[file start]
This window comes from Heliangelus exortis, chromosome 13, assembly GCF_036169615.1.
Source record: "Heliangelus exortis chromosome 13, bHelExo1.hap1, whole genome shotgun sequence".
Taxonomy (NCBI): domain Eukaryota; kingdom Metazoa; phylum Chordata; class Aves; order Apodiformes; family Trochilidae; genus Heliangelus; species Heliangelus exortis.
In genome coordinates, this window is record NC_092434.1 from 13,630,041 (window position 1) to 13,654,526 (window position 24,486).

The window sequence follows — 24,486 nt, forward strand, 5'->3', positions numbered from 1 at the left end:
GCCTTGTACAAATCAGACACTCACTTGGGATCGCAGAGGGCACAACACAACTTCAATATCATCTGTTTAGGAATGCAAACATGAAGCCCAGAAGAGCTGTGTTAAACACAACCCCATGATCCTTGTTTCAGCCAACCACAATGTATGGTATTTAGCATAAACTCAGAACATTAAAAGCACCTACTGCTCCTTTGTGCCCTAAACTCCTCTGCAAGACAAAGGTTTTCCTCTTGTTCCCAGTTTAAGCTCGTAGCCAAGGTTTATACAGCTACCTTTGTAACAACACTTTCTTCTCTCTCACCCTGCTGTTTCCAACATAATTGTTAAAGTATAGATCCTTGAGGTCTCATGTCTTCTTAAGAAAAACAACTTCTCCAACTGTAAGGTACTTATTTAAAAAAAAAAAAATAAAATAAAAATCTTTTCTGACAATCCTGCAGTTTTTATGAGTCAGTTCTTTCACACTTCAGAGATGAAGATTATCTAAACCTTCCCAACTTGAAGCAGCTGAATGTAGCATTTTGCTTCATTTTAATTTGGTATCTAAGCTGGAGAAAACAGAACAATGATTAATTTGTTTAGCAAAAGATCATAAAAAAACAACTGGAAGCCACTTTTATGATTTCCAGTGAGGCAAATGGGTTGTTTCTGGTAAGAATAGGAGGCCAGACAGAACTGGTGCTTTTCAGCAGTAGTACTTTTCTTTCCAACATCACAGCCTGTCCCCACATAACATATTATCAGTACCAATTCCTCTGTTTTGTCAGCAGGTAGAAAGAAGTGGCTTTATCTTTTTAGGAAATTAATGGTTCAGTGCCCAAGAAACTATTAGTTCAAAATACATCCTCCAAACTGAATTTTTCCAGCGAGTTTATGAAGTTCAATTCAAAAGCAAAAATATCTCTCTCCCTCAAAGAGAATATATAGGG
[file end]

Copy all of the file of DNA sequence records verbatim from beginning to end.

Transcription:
This window comes from Heliangelus exortis, chromosome 13, assembly GCF_036169615.1.
Source record: "Heliangelus exortis chromosome 13, bHelExo1.hap1, whole genome shotgun sequence".
Taxonomy (NCBI): domain Eukaryota; kingdom Metazoa; phylum Chordata; class Aves; order Apodiformes; family Trochilidae; genus Heliangelus; species Heliangelus exortis.
In genome coordinates, this window is record NC_092434.1 from 13,630,041 (window position 1) to 13,654,526 (window position 24,486).

The window sequence follows — 24,486 nt, forward strand, 5'->3', positions numbered from 1 at the left end:
GCCTTGTACAAATCAGACACTCACTTGGGATCGCAGAGGGCACAACACAACTTCAATATCATCTGTTTAGGAATGCAAACATGAAGCCCAGAAGAGCTGTGTTAAACACAACCCCATGATCCTTGTTTCAGCCAACCACAATGTATGGTATTTAGCATAAACTCAGAACATTAAAAGCACCTACTGCTCCTTTGTGCCCTAAACTCCTCTGCAAGACAAAGGTTTTCCTCTTGTTCCCAGTTTAAGCTCGTAGCCAAGGTTTATACAGCTACCTTTGTAACAACACTTTCTTCTCTCTCACCCTGCTGTTTCCAACATAATTGTTAAAGTATAGATCCTTGAGGTCTCATGTCTTCTTAAGAAAAACAACTTCTCCAACTGTAAGGTACTTATTTAAAAAAAAAAAAATAAAATAAAAATCTTTTCTGACAATCCTGCAGTTTTTATGAGTCAGTTCTTTCACACTTCAGAGATGAAGATTATCTAAACCTTCCCAACTTGAAGCAGCTGAATGTAGCATTTTGCTTCATTTTAATTTGGTATCTAAGCTGGAGAAAACAGAACAATGATTAATTTGTTTAGCAAAAGATCATAAAAAAACAACTGGAAGCCACTTTTATGATTTCCAGTGAGGCAAATGGGTTGTTTCTGGTAAGAATAGGAGGCCAGACAGAACTGGTGCTTTTCAGCAGTAGTACTTTTCTTTCCAACATCACAGCCTGTCCCCACATAACATATTATCAGTACCAATTCCTCTGTTTTGTCAGCAGGTAGAAAGAAGTGGCTTTATCTTTTTAGGAAATTAATGGTTCAGTGCCCAAGAAACTATTAGTTCAAAATACATCCTCCAAACTGAATTTTTCCAGCGAGTTTATGAAGTTCAATTCAAAAGCAAAAATATCTCTCTCCCTCAAAGAGAATATATAGGG